Women's Heart Health

Finding new ways to eat healthy doesn’t have to be a tough nut to crack. Just grab yourself a handful of walnuts, almonds or pistachios and you’ll be well on your way to improving your heart. Over time, these snacks can help lower cholesterol, reduce the buildup of plaque in the arteries and prevent blood clots. Try eating nuts a few times a week to reap the greatest nutritional benefit. For other heart-healthy foods, check out the latest issue of AtlanticView >




Women's Heart Health Programs and Screenings

Education and prevention can keep you and your loved ones healthy. We invite you to take advantage of the programs, support groups and screenings available. Unless otherwise noted, to register for any of these programs call 1-800-247-9580 Monday through Thursday between 8:30am to 8:00pm and Friday between 8:30am and 4:30pm, or sign-up online at Atlantic Health System’s classes and events registration; all programs are free unless a fee is indicated.

Know Your Numbers
Have your blood pressure measured and learn your risk for Type 2 diabetes with a non-fasting finger stick that gives immediate results. Counseling and educational materials will be provided; registration is required.

Tuesday, October 9; 10:00am to Noon
Gateway YMCA, 1000 Galloping Hill Road, Union, NJ

Tuesday, October 16; 11:00am to 1:00pm
Shoprite of Clark, 76 Central Avenue, Union, NJ
 
For more information and to register, please call 1-800-247-9580.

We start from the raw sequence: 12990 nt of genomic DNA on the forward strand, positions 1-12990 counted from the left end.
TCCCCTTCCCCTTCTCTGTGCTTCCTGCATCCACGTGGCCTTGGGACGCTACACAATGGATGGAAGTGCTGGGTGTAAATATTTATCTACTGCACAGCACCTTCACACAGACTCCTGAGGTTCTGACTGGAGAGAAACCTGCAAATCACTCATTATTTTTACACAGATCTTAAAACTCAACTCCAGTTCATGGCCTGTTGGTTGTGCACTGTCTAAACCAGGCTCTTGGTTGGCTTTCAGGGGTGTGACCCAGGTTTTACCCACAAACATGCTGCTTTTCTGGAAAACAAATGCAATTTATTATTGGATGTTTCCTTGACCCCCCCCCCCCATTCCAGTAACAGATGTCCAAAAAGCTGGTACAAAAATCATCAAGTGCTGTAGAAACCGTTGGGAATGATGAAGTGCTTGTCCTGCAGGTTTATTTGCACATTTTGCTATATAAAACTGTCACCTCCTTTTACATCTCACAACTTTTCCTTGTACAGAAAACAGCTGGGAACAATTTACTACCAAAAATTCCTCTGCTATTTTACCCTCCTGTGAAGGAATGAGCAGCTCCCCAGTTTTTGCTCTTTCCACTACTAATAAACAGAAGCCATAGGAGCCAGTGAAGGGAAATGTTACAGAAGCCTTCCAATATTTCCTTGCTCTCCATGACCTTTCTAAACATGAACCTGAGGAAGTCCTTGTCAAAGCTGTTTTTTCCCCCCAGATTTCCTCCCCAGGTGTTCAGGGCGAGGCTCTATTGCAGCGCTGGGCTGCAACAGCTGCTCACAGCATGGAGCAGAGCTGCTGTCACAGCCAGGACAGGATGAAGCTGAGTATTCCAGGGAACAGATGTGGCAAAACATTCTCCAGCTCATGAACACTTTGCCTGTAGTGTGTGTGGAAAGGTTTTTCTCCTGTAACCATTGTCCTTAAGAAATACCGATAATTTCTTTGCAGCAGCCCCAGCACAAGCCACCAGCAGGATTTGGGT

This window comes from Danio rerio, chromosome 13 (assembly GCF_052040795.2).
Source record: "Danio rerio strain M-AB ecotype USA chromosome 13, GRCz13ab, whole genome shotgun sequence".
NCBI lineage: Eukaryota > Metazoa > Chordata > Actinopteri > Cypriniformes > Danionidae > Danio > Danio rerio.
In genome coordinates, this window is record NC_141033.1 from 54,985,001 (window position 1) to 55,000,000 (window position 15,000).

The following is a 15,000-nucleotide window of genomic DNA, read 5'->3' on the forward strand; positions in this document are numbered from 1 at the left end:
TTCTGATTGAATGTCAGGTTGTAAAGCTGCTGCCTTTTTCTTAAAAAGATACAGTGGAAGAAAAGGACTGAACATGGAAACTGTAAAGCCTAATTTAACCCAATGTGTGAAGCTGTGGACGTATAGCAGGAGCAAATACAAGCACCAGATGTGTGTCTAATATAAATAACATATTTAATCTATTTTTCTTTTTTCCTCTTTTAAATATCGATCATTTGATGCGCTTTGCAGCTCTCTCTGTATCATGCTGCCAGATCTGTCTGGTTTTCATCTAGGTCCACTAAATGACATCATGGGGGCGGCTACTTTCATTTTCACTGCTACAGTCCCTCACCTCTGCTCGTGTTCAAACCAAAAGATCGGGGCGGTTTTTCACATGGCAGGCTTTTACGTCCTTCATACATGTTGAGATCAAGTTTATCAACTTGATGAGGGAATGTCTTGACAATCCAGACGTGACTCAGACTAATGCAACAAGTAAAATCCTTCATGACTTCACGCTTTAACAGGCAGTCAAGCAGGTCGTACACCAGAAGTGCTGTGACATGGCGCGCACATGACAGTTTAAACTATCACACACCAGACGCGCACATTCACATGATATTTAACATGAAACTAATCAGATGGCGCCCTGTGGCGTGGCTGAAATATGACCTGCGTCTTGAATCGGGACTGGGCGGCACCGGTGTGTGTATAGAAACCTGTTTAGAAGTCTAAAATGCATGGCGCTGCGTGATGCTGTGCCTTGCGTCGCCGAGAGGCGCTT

Chambers Center for Well Being
The Chambers Center for Well Being can help you develop a personal plan for a healthier lifestyle. Through lectures, classes and therapeutic services, we’ll show you how stress management, proper dietary balance and increased exercise can improve your overall well-being – mind, body and spirit. View a full list of classes, services and related fees or call 908-598-7997.


Women's Heart Health Articles
blog image
Women's Heart Health

Few women consider the scary possibility that they might suffer a heart attack during or right after their pregnancy, but a new report shows it has become a more common reality in recent years.

Read more
blog image
Women's Heart Health

HDL cholesterol may be known as the "good" kind, but a new study suggests high levels of it are not always a good thing for women after menopause.

Read more
blog image
Women's Heart Health

Women who have high blood pressure or preeclampsia during pregnancy might be more prone to developing hypertension, type 2 diabetes and high cholesterol afterwards, new research suggests.

Read more
blog image
Women's Heart Health

One in 10 heart attacks in younger patients aren't caused by blocked coronary arteries, but a new study found survivors have similar outcomes as those whose heart attack was triggered by the most common source -- a blockage.

Read more